Taxi strike hits Eskom

 ·4 Aug 2023

Power utility Eskom says that taxi strikes that have erupted in the Western Cape will impact its service levels, and the danger posed to its technicians and engineers means it will take longer for faults and other issues to be addressed.

Taxi operators have been engaging in a violent protest over the last two days in response to the City of Cape Town authorities impounding multiple vehicles earlier this week.

The South African National Taxi Council (Santaco) announced on Thursday it would embark on a seven-day strike against the city, having terminated operations with immediate effect, leaving commuters stranded.

Meanwhile, violence linked to the strike has erupted in the city, where vehicles have been petrol-bombed, roads have been blocked and various critical services have been heavily disrupted.

Eskom issued an alert on Friday that one of its vehicles was petrol-bombed in the unrest.

While the driver of the vehicle was off-duty at the time, the incident is currently being investigated by the group’s security team.

However, as a result of the wider strike, the utility warned that services would be disrupted.

“Eskom will exercise extreme caution when delivering services to other Eskom supply areas. Eskom urges customers to remain patient and follow the channels made available to log a fault.”

Services have been completely suspended in the areas impacted by the strike, including Khayelitsha, Delft, Belhar, Du Noon, Philippi and Fisantekraal, it said.

Calls for calm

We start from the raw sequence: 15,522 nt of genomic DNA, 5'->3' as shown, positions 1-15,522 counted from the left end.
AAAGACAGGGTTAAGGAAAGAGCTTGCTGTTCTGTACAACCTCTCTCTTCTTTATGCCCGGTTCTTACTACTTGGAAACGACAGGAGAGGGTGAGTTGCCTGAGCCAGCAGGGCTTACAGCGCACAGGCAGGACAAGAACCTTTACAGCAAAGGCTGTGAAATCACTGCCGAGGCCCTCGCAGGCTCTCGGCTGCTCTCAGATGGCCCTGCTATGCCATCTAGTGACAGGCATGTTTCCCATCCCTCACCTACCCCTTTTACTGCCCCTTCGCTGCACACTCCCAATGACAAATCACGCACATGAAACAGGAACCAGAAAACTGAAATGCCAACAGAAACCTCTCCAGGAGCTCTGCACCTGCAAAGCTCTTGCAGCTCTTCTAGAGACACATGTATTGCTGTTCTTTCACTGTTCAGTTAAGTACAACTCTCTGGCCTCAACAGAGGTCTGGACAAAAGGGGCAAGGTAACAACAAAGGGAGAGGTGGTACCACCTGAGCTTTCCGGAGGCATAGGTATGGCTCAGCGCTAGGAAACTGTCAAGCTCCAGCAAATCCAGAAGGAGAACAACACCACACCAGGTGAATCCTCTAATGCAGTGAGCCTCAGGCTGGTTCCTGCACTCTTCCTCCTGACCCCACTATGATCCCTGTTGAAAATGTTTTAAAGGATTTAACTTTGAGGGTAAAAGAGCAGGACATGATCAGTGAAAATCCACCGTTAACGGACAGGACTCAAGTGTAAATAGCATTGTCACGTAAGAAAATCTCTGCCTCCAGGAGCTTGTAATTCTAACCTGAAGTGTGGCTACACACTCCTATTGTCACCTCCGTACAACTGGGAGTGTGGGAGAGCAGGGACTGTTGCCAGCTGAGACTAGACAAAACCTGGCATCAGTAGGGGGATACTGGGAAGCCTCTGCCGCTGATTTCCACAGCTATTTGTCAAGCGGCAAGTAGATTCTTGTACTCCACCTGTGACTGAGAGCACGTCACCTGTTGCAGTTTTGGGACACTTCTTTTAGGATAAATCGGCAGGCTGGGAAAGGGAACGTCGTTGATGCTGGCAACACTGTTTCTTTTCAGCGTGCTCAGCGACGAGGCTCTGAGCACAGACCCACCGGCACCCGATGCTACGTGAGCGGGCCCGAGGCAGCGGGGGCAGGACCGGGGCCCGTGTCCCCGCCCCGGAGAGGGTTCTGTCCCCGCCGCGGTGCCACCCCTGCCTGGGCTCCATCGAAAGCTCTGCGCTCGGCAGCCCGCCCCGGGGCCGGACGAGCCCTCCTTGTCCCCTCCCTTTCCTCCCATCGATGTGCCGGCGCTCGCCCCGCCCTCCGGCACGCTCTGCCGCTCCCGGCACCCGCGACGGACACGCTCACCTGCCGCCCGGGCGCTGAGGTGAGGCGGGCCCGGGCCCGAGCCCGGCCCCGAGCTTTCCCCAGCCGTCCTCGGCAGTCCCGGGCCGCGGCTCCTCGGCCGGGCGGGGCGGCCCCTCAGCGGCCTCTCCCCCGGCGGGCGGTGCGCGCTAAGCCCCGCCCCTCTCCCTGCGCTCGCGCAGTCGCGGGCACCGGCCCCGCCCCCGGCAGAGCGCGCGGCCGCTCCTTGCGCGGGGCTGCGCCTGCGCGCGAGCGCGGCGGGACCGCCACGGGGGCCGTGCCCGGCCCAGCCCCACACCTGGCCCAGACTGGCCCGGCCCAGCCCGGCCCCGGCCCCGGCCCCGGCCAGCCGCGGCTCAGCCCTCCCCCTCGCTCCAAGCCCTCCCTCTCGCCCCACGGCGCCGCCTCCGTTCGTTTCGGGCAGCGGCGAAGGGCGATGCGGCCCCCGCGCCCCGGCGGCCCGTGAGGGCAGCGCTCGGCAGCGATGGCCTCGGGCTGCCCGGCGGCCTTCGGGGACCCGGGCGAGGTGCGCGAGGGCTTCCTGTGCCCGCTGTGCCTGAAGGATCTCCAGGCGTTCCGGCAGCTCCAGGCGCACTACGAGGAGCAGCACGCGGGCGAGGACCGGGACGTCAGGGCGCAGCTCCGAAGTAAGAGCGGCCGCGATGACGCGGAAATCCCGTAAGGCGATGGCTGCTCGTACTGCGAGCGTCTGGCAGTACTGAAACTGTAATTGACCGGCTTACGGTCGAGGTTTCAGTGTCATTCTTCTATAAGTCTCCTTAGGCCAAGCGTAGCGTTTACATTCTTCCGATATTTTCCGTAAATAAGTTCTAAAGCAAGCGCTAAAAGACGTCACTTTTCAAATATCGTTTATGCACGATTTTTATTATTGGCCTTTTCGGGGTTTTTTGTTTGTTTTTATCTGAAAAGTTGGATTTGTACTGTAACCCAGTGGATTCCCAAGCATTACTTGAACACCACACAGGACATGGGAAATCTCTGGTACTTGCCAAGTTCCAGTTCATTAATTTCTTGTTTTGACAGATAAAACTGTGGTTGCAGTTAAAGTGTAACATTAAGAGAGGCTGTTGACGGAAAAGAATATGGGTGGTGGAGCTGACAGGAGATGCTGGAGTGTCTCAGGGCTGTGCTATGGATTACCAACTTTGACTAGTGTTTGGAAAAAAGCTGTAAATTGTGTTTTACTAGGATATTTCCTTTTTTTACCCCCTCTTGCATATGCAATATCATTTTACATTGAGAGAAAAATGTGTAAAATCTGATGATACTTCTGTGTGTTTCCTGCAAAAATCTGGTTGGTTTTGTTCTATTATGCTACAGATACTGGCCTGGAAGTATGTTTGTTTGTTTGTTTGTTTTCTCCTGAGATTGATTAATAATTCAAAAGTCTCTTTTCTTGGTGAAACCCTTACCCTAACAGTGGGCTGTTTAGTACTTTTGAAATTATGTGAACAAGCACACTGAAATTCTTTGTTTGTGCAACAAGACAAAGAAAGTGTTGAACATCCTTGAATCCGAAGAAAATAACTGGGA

Western Cape Premier Alan Winde has urged mini-bus taxi leaders affiliated with the Santaco – whohe says are behind a destructive province-wide strike – to return to the table and work with the provincial government and the City of Cape Town to resolve long-standing issues that have confronted the industry.

“We recognise the important role the mini-bus taxi sector plays in the public transport industry and economy. But calling a strike, that has been accompanied by violence, is not the answer to resolving the grievances of operators and drivers. This will be a blow to our shared economic growth and will impact the poor the hardest,” he said.

The city has been on a years-long campaign to bring taxi operators in line with safety and security standards and to ensure that they operate within the law.

However, the taxi associations have seen the latest move as irrational and targetting operators. As a result, Santaca has withdrawn from the city’s Minibus Taxi Task Team, which was established to deal with issues raised by industry leaders.

Winde said that long-term solutions are “desperately needed” but could not be formulated under the current circumstances.

“Violence is not the answer. You have the right to strike, but not to endanger the lives of residents and law enforcement officers and destroy property. The safety of commuters, the very lifeblood of the taxi industry, who are bearing the brunt of this violent protest action, is of paramount importance,” he said.

Given the violence of the protests, the premier said that the provincial government is investigating legal action against the minibus taxi associations to interdict the violence associated with the strike.

Read: SA Taxi to be restructured

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